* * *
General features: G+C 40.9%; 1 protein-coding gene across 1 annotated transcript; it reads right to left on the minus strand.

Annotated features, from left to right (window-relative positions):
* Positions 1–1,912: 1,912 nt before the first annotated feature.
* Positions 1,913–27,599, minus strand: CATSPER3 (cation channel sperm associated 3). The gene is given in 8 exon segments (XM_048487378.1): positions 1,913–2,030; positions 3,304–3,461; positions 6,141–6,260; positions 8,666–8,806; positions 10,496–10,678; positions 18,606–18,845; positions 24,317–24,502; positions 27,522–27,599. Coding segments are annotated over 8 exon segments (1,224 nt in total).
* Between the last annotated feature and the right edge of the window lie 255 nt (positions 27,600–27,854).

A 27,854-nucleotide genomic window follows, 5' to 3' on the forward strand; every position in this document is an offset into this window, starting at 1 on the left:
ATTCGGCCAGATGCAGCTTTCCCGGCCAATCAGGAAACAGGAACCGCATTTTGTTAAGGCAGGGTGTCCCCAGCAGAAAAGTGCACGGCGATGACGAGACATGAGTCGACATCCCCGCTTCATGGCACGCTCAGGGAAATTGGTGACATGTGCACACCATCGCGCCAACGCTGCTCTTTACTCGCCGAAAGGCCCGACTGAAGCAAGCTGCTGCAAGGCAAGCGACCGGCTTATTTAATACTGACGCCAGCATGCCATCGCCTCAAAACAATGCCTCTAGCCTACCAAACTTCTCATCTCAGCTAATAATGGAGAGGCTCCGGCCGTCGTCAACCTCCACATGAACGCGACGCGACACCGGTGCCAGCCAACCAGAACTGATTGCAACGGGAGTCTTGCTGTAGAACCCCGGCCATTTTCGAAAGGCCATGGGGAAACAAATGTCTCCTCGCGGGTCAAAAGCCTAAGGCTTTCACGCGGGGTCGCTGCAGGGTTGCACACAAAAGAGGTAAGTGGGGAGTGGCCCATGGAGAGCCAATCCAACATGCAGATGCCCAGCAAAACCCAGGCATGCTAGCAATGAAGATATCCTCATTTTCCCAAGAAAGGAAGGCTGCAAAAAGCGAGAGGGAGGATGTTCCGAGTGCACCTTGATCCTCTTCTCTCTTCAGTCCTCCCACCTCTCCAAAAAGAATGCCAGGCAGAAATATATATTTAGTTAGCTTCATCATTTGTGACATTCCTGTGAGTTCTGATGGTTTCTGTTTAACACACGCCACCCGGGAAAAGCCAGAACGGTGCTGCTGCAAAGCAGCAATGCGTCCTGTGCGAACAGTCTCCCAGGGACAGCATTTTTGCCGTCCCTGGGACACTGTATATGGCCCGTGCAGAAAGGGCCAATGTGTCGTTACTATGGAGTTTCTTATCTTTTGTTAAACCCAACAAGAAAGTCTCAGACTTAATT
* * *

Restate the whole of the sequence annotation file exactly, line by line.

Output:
General features: G+C 40.9%; 1 protein-coding gene across 1 annotated transcript; it reads right to left on the minus strand.

Annotated features, from left to right (window-relative positions):
* Positions 1–1,912: 1,912 nt before the first annotated feature.
* Positions 1,913–27,599, minus strand: CATSPER3 (cation channel sperm associated 3). The gene is given in 8 exon segments (XM_048487378.1): positions 1,913–2,030; positions 3,304–3,461; positions 6,141–6,260; positions 8,666–8,806; positions 10,496–10,678; positions 18,606–18,845; positions 24,317–24,502; positions 27,522–27,599. Coding segments are annotated over 8 exon segments (1,224 nt in total).
* Between the last annotated feature and the right edge of the window lie 255 nt (positions 27,600–27,854).

A 27,854-nucleotide genomic window follows, 5' to 3' on the forward strand; every position in this document is an offset into this window, starting at 1 on the left:
ATTCGGCCAGATGCAGCTTTCCCGGCCAATCAGGAAACAGGAACCGCATTTTGTTAAGGCAGGGTGTCCCCAGCAGAAAAGTGCACGGCGATGACGAGACATGAGTCGACATCCCCGCTTCATGGCACGCTCAGGGAAATTGGTGACATGTGCACACCATCGCGCCAACGCTGCTCTTTACTCGCCGAAAGGCCCGACTGAAGCAAGCTGCTGCAAGGCAAGCGACCGGCTTATTTAATACTGACGCCAGCATGCCATCGCCTCAAAACAATGCCTCTAGCCTACCAAACTTCTCATCTCAGCTAATAATGGAGAGGCTCCGGCCGTCGTCAACCTCCACATGAACGCGACGCGACACCGGTGCCAGCCAACCAGAACTGATTGCAACGGGAGTCTTGCTGTAGAACCCCGGCCATTTTCGAAAGGCCATGGGGAAACAAATGTCTCCTCGCGGGTCAAAAGCCTAAGGCTTTCACGCGGGGTCGCTGCAGGGTTGCACACAAAAGAGGTAAGTGGGGAGTGGCCCATGGAGAGCCAATCCAACATGCAGATGCCCAGCAAAACCCAGGCATGCTAGCAATGAAGATATCCTCATTTTCCCAAGAAAGGAAGGCTGCAAAAAGCGAGAGGGAGGATGTTCCGAGTGCACCTTGATCCTCTTCTCTCTTCAGTCCTCCCACCTCTCCAAAAAGAATGCCAGGCAGAAATATATATTTAGTTAGCTTCATCATTTGTGACATTCCTGTGAGTTCTGATGGTTTCTGTTTAACACACGCCACCCGGGAAAAGCCAGAACGGTGCTGCTGCAAAGCAGCAATGCGTCCTGTGCGAACAGTCTCCCAGGGACAGCATTTTTGCCGTCCCTGGGACACTGTATATGGCCCGTGCAGAAAGGGCCAATGTGTCGTTACTATGGAGTTTCTTATCTTTTGTTAAACCCAACAAGAAAGTCTCAGACTTAATT